Hajj-2012

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when Maulana Tariq Jameel met Amir khan
the message behind this video is awesome mashallah

Hajj Series 2012 Part 4: Madinah (Part 2)

Okay so I know Hajj passed a while back already, but I still need to finish what I started…

Through all the walking there was definitely sight seeing to be amazed by. The architectural work that’s been put into designing the Masjid-Nabi was pretty impressive. Getting to the masjid and leaving the masjid was also much more peaceful and easier than Masjid’Al-Haram because of its infrastructure. This is why this was the city that gave the Prophet(s) peace when it seemed they would not get peace, this is why this was the Prophet(s)’s city. After Fajr I would stay at the Masjid, and watch the domes slide open, other times I’ll be on the top floor watching the roof slide open from the sides, other times I’ll be outside watching the umbrellas open and watch them close later. I even started to explore the Masjid I wanted to know the whole place inside out, the upstairs, and main floor, but it was too huge for me to know. The colour scheme would also change depending on which part of the masjid you were in, if you were in the Ottoman part, the Saud part (which was pretty much 90% of the masjid), or the part of the Companions and the original masjid. It all was magnificent.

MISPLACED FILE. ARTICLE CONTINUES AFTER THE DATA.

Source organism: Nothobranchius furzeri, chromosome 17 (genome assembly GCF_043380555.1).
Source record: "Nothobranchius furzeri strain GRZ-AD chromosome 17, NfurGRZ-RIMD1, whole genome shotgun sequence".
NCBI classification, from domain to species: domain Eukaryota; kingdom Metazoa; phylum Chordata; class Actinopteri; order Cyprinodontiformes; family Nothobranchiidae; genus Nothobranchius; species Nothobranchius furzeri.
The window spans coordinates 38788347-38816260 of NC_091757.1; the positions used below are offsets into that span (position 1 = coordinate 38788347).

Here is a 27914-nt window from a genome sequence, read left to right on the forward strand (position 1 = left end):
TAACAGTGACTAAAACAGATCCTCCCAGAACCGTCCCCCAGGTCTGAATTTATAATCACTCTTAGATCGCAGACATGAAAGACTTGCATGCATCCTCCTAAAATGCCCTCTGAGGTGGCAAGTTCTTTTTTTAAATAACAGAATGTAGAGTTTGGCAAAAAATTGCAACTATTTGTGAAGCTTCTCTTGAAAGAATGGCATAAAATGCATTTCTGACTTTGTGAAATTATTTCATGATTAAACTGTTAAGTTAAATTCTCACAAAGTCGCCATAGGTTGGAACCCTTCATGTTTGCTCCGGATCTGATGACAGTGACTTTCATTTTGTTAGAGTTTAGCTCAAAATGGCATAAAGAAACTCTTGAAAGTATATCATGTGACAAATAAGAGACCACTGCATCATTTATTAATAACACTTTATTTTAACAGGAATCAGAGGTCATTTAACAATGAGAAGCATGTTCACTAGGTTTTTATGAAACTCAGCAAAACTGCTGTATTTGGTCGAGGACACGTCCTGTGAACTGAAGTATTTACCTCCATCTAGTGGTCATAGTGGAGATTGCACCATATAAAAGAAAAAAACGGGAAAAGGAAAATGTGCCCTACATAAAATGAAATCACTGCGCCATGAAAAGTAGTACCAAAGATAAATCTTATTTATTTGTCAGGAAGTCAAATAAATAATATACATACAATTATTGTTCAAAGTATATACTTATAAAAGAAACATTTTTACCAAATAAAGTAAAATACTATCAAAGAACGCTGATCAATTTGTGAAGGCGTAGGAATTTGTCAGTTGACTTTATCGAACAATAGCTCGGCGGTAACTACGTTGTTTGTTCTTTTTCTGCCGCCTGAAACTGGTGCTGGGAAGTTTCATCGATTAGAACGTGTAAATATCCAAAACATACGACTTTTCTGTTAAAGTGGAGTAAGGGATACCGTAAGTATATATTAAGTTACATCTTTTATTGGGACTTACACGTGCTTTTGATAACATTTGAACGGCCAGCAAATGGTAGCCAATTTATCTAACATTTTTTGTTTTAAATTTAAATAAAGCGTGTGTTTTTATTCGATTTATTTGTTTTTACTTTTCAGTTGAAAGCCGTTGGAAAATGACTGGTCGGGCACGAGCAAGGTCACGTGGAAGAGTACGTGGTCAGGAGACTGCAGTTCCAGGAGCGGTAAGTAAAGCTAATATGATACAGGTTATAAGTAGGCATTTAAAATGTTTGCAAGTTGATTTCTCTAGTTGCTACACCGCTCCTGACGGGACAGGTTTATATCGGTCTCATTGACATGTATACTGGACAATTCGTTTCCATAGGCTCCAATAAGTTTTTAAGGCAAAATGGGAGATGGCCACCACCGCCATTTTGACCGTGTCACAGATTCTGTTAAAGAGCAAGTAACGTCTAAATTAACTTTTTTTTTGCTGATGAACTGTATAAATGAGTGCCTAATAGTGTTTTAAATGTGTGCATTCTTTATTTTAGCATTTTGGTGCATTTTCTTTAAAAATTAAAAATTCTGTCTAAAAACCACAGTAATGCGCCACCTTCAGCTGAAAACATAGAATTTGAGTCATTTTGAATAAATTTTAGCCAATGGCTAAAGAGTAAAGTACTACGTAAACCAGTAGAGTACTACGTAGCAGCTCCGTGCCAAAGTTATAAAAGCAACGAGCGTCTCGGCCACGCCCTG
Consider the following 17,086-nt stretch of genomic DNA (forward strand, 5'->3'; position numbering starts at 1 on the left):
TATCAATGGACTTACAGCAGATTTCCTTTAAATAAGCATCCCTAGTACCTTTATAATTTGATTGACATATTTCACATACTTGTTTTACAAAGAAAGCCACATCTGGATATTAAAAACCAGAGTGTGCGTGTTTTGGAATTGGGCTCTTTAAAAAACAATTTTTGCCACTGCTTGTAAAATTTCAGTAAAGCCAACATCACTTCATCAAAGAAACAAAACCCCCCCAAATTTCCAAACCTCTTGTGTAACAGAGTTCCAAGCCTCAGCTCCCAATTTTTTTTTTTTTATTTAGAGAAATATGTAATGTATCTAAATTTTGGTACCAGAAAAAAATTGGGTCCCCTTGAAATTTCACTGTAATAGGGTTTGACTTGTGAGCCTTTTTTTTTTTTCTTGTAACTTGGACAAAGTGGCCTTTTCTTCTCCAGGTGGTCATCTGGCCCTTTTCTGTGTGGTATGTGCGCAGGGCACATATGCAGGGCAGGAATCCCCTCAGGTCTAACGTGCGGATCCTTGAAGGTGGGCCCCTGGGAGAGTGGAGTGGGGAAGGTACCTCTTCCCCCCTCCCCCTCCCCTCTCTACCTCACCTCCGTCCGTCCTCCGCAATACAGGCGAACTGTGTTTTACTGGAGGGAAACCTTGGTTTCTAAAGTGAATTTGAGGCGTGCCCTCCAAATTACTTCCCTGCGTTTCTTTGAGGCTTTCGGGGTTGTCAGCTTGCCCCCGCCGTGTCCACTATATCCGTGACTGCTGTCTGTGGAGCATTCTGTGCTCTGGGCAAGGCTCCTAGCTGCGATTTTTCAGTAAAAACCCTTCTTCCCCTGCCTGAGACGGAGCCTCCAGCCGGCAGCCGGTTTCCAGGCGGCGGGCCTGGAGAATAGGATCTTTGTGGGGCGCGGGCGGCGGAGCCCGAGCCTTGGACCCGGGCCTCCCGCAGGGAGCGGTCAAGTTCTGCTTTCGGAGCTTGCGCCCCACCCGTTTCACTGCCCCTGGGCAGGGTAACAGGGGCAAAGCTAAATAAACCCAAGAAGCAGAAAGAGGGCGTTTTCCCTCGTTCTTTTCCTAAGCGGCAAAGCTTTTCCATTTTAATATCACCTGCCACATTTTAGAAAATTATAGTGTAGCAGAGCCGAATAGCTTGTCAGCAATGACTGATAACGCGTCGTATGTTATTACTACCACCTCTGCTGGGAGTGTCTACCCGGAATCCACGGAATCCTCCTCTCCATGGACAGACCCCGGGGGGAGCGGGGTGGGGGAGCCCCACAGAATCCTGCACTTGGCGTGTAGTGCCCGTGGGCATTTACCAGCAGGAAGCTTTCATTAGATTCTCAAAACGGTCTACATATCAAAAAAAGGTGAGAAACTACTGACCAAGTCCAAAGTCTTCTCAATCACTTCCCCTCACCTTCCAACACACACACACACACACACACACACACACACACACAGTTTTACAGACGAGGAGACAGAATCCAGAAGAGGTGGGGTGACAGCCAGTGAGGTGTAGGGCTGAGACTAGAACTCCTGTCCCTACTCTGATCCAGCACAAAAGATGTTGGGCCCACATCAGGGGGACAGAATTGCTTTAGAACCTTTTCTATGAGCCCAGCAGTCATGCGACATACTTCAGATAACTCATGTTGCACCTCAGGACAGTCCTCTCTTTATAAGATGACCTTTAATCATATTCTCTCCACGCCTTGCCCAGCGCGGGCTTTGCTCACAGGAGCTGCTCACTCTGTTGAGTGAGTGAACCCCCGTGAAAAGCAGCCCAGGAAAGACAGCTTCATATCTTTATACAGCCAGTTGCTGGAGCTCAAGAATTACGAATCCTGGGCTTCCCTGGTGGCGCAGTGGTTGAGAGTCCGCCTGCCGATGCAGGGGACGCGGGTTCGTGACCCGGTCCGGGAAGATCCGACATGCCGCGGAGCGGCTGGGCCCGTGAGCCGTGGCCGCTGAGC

However, in my last post I mentioned something else about Madinah, it was a spiritual, life changing experience. To be honest, nothing could hold back the frustration I had for myself, wasting all that time in my hotel when I was in Makkah. I told myself that I had to rectify Makkah. It was really helpful that our hotel wasn’t really pleasing, and shopping, although I did take out some time for it, it was a pain for me. I remembered the advice before I left for Hajj. The scholars of the past (not 100% sure) would usually  recommend not going to Hajj or Umrah with your friends or family (your spouse is something else), largely because they would distract from the experience. I mean, it’ll only be a while before your friend starts cracking a joke, or before you start loosing yourself. We can’t always be serious around our close company? So I took off deciding that time spent in the Masjid would be a better Idea, a bit far from my family. And that’s when the amazing things started to happen.